As is often the case, I was in a meeting to help develop a behavior plan for a student when the question was posed: “What is the function of his behavior? Why do you think he acts the way he does?” For some reason, I was trying to reflect on the student’s behaviors, but all I could think about was our porch cat, Monty. “Survival,” I said.
Let’s be clear, Monty adopted us, and the adoption process was long, drawn out, and at times, painful. Monty started coming around about a year ago, and we quickly learned he has outdoor scraggly survival instincts. He lets us pet him – on his terms, but is ready to pounce or give us a good wallop if he gets startled or feels cornered in any way. He has razor sharp teeth and claws of death, but he tries not to use them, unless of course we scratch his belly, which is just too much for him to bear.
I’ve never gotten mad at Monty for any of his defensive behaviors because I know he is just wired for survival. When he pops me with his paw, it’s as if he’s saying, “Have you not seen where I live and how I grew up? That greenbelt is crazy. I have to deal with storms, prehistoric vines, and all manner of creatures wanting to take my food, fight, or eat me. You need to give me some time to get used to you because I don’t trust easily.” So when I see Monty, I try to be patient, understanding and forgiving. If only this were as easy to do with children.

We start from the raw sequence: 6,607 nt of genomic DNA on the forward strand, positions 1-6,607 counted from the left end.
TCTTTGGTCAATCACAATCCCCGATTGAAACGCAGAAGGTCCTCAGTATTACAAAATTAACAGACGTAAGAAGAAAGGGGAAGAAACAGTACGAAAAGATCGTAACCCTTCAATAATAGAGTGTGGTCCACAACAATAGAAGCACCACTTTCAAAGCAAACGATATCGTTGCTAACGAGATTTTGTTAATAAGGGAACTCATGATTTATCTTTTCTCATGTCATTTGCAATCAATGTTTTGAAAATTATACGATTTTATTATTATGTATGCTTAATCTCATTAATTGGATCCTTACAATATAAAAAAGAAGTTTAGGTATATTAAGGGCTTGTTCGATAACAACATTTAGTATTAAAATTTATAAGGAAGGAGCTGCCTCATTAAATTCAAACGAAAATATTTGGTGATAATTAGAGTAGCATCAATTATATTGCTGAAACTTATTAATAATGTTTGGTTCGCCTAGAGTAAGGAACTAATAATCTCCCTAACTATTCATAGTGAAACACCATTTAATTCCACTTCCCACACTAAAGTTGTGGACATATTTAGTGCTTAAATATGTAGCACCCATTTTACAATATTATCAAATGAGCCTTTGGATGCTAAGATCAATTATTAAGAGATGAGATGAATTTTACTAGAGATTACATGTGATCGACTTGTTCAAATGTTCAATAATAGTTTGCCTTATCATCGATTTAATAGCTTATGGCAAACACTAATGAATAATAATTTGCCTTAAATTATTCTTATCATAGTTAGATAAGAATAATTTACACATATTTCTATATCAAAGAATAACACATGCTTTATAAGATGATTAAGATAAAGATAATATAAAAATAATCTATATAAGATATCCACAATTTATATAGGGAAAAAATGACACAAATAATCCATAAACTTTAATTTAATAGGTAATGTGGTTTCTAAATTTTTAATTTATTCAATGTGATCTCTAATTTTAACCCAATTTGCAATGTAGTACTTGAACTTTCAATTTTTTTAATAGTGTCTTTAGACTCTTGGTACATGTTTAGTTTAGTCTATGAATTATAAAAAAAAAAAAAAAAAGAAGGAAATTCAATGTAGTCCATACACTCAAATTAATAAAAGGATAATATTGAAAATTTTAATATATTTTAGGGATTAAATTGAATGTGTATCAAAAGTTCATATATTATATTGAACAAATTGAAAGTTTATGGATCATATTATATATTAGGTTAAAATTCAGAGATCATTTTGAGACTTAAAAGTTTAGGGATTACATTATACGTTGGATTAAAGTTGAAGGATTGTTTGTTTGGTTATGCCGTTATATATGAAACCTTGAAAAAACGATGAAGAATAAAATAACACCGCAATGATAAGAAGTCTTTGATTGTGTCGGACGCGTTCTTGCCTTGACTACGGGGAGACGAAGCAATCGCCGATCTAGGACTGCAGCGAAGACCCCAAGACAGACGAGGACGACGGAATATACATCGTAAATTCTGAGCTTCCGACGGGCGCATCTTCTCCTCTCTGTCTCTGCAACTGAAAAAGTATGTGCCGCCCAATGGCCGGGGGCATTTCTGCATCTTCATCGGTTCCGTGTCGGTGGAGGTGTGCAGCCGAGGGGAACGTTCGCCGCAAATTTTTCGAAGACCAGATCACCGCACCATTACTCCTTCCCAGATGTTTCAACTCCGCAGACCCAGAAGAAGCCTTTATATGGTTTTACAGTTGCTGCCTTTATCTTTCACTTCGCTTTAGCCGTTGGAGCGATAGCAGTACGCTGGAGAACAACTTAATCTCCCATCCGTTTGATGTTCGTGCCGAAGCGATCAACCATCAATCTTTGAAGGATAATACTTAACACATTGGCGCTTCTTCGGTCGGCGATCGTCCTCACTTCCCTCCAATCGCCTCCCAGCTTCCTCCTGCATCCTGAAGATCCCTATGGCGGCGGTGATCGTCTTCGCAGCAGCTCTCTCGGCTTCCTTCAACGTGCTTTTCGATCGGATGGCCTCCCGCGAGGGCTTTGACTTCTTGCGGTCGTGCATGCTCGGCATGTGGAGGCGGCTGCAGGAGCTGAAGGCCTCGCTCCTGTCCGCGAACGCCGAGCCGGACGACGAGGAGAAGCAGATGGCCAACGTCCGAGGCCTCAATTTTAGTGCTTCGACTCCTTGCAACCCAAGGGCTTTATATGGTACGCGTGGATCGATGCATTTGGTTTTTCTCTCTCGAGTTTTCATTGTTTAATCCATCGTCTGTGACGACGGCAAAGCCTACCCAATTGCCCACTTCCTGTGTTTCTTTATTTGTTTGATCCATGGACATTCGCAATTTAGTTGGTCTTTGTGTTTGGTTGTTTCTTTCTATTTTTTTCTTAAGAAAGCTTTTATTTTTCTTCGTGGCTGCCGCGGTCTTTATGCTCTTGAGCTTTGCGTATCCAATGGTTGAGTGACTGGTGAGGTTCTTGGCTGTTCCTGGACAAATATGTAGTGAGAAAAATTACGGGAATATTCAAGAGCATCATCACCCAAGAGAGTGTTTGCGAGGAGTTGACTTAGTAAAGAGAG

Try as I might, I will never be able to fully understand what my students or kids are going through – but I’m certain on some level, just like Monty, they are dealing with their own storms and survival instincts. This does not excuse their poor behaviors, but when I approach things from a standpoint of empathy and compassion, it is significantly easier for me to be more patient, understanding and forgiving. And on that note, I believe I will head out to the front porch to have some quality bonding time with my outdoor friend.